The first goal is a touch lucky because it gets the defenseman’s stick and changes angle enough to fool Jordan Binnington, but that’s hockey sometimes. The second goal is just a one-timer he smokes past a sliding Binnington and it put an exclamation point on the game.
The goals are obviously great. The two-way play, though, is a reminder that no, not everyone “has a Byram” just sitting around. Since returning from injury, Byram has five points in six games and is up to 10 in 16 on the season. Byram isn’t just another young blue-chip prospect who could be an impact player. He has a chance to be truly special. Today’s performance is the kind of game we should be growing to expect from Byram over time.
The only St. Louis goal
The reality here is that Colorado was so dominant, there really isn’t a player that fits into this space. The one goal that St. Louis scored was actually pretty interesting so I want to go back and break it down a bit.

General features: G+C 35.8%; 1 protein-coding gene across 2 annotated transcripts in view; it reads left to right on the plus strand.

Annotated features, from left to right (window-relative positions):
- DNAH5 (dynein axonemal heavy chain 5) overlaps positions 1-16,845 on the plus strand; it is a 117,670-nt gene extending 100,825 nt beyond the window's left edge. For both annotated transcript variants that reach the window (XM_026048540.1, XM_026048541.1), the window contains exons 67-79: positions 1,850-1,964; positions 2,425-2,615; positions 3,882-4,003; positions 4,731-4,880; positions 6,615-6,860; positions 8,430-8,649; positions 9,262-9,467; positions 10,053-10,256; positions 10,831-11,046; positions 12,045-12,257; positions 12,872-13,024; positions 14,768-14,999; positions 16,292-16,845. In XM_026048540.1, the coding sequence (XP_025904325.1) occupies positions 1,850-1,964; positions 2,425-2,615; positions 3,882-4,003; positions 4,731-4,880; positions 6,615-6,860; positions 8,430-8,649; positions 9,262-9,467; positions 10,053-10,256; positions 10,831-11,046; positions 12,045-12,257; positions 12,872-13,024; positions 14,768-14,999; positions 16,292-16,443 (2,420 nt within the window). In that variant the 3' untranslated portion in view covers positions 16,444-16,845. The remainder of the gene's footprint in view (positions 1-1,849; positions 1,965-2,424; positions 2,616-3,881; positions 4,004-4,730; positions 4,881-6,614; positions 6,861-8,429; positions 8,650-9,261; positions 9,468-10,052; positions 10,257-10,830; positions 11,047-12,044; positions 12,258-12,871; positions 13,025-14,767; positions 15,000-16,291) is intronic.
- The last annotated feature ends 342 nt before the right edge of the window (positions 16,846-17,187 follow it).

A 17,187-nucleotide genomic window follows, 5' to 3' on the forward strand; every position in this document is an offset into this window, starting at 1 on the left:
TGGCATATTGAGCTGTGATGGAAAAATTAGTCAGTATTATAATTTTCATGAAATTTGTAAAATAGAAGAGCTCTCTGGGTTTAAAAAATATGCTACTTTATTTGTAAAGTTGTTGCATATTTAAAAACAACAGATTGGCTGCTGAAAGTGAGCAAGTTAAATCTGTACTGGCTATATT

It starts very weirdly. Let’s watch the whole play before dissecting it.
On the surface, it appears to be an inexplicable turnover by Girard to a wide-open Blues player standing alone that kickstarts this counterattack. On further inspection, however, it gets a little more interesting. Let’s take a look at the ice when Girard releases the puck.
Keep in mind that this is very easy to dissect in slow motion and via screenshots. In reality, Girard read the ice and had already decided to make the play with the puck into open ice. What he didn’t account for is Blues forward Logan Brown stepping onto the ice early. You see on the left side he is hopping over the boards while Ivan Barbashev is still a good ten feet away.
When Brown gets onto the ice, the puck is literally right to him. At the moment he touches it, Barbashev is still on the ice. This should have been blown dead for St. Louis having too many men on the ice.
That obviously didn’t happen, so play continued. Where things really breakdown here is that Andreas Englund gets caught puck-watching instead of picking up his man on the back side.
When Englund realizes it, it’s already too late to stop what’s in motion.